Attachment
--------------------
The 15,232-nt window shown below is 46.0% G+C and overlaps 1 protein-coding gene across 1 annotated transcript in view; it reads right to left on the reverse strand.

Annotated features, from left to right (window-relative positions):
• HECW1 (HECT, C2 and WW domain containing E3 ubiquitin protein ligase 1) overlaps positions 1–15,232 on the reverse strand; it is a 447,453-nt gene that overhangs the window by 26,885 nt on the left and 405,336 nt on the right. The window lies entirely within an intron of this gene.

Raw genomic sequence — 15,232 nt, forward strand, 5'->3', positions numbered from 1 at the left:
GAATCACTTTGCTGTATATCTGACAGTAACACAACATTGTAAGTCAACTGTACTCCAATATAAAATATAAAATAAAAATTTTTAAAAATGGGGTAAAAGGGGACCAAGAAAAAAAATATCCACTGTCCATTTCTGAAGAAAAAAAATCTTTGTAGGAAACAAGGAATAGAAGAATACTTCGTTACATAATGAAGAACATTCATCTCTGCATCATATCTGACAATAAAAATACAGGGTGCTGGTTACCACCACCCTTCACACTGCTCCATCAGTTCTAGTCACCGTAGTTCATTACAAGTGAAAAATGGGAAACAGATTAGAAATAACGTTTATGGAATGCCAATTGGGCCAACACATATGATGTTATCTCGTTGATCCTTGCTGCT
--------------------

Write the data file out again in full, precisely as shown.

The 15,232-nt window shown below is 46.0% G+C and overlaps 1 protein-coding gene across 1 annotated transcript in view; it reads right to left on the reverse strand.

Annotated features, from left to right (window-relative positions):
• HECW1 (HECT, C2 and WW domain containing E3 ubiquitin protein ligase 1) overlaps positions 1–15,232 on the reverse strand; it is a 447,453-nt gene that overhangs the window by 26,885 nt on the left and 405,336 nt on the right. The window lies entirely within an intron of this gene.

Raw genomic sequence — 15,232 nt, forward strand, 5'->3', positions numbered from 1 at the left:
GAATCACTTTGCTGTATATCTGACAGTAACACAACATTGTAAGTCAACTGTACTCCAATATAAAATATAAAATAAAAATTTTTAAAAATGGGGTAAAAGGGGACCAAGAAAAAAAATATCCACTGTCCATTTCTGAAGAAAAAAAATCTTTGTAGGAAACAAGGAATAGAAGAATACTTCGTTACATAATGAAGAACATTCATCTCTGCATCATATCTGACAATAAAAATACAGGGTGCTGGTTACCACCACCCTTCACACTGCTCCATCAGTTCTAGTCACCGTAGTTCATTACAAGTGAAAAATGGGAAACAGATTAGAAATAACGTTTATGGAATGCCAATTGGGCCAACACATATGATGTTATCTCGTTGATCCTTGCTGCT